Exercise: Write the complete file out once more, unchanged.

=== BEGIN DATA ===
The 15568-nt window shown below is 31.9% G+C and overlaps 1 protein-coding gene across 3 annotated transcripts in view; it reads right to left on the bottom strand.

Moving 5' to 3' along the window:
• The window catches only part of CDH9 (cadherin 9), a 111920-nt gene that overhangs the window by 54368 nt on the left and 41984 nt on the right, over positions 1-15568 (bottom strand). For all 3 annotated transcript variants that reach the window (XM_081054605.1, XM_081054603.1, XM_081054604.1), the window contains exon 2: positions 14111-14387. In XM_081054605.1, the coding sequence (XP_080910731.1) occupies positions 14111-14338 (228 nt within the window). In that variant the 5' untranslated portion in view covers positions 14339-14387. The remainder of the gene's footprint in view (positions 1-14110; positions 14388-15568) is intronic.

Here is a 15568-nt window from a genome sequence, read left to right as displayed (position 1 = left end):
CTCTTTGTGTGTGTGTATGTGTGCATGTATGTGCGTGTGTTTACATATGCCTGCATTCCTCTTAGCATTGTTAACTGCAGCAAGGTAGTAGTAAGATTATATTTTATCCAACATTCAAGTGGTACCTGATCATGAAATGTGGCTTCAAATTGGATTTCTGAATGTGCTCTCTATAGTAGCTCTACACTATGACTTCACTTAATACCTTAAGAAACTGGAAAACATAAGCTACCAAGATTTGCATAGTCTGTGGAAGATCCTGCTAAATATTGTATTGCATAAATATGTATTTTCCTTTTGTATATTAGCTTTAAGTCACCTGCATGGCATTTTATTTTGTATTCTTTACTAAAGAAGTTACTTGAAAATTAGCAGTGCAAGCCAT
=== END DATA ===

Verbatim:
The 15568-nt window shown below is 31.9% G+C and overlaps 1 protein-coding gene across 3 annotated transcripts in view; it reads right to left on the bottom strand.

Moving 5' to 3' along the window:
• The window catches only part of CDH9 (cadherin 9), a 111920-nt gene that overhangs the window by 54368 nt on the left and 41984 nt on the right, over positions 1-15568 (bottom strand). For all 3 annotated transcript variants that reach the window (XM_081054605.1, XM_081054603.1, XM_081054604.1), the window contains exon 2: positions 14111-14387. In XM_081054605.1, the coding sequence (XP_080910731.1) occupies positions 14111-14338 (228 nt within the window). In that variant the 5' untranslated portion in view covers positions 14339-14387. The remainder of the gene's footprint in view (positions 1-14110; positions 14388-15568) is intronic.

Here is a 15568-nt window from a genome sequence, read left to right as displayed (position 1 = left end):
CTCTTTGTGTGTGTGTATGTGTGCATGTATGTGCGTGTGTTTACATATGCCTGCATTCCTCTTAGCATTGTTAACTGCAGCAAGGTAGTAGTAAGATTATATTTTATCCAACATTCAAGTGGTACCTGATCATGAAATGTGGCTTCAAATTGGATTTCTGAATGTGCTCTCTATAGTAGCTCTACACTATGACTTCACTTAATACCTTAAGAAACTGGAAAACATAAGCTACCAAGATTTGCATAGTCTGTGGAAGATCCTGCTAAATATTGTATTGCATAAATATGTATTTTCCTTTTGTATATTAGCTTTAAGTCACCTGCATGGCATTTTATTTTGTATTCTTTACTAAAGAAGTTACTTGAAAATTAGCAGTGCAAGCCAT